Landing a promotion, getting your first full-time job or returning to work after having a baby are all meant to be exciting milestones in a person’s life. However, expectations of these events may leave employees feeling underwhelmed when they occur. 

New research from Bupa Health Clinics has released Britons admit to feeling upset or down after comparing their experience of a milestone to someone else’s on social media. Eighty-five per cent of people said they felt this way when returning to work after having a baby; 70% said it happened when starting their first job and 64% said they felt low after getting a promotion and seeing someone celebrate the same occasion on social media.  

This new research shows how important it is for business leaders to be aware of their employees’ highs, as well as lows. It is important for leaders to be aware of external pressure that employees can bring into work and not just recognising pressures of things at work.  

It’s easy to assume that someone getting a promotion or returning to work after having a baby has good mental wellbeing, but that isn’t always the case. 

Half of Britons say that their mental health has been negatively impacted by pressure to achieve life milestones. In reality, reaching these milestones can be hard work, from landing the dream job, successfully getting a promotion to winning a big client you may feel as though it is an anti-climax and can create a feeling of being underwhelmed. 

Social media can be a fantastic way of engaging with friends and family, staying informed and building and maintaining a network. However, it can be easy to forget that what we see on social media is just a snapshot of a moment in time that can sometimes leave people feeling depressed and inadequate when their experiences don’t match up.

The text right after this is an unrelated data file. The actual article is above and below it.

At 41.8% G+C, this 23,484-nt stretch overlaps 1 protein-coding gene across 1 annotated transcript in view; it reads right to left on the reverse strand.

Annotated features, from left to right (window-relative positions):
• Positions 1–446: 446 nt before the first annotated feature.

Here are five top tips on how to support employees:  

Spot the warning signs  

Be aware of any changing behaviours or moods within your team. Keep an eye out for any major shifts in attitude or productivity and address them as soon as possible. More often than not, we try and hide when we are feeling down or upset. Look out for anyone who is noticeably changing their behaviour and offer to sit down with them and see how you can support.  

Check in regularly  

Keeping issues to yourself is very common in the workplace. Arrange regular one-to-ones with employees who are going through life events, such as after returning to work from maternity leave, to see how they are doing. If further support is needed, a more holistic view of your health can be easily achieved – visit a GP or as part of Bupa’s health assessments, there is time dedicated to discussing mental health. 

 Additional support  

Learn about the support that is out there and offer it to your employees. Appointing a member of the team as a mental health first aider is a great way to offer mental health training and support for staff. Having someone available to speak to about anything that may be worrying your employees can make a huge difference to their mental health, whether this is something happening in the workplace or at home.  

Encourage openness 

Morale in the office is not only important for productivity, it also has a huge impact on mental wellbeing. Encourage openness in the office with regards to mental health. Organising wellness events or breakfasts where speakers attend and talk to your team is a great way to show your employees that they can talk about their personal lives without being judged.  

Preparation is key  

As well as checking in with staff, be mindful how physical health can play a huge role in how vulnerable their mental health can be. Encourage lunchtime walks, introduce healthy eating at work, ensure your staff leave on time so they get enough downtime outside of work. 

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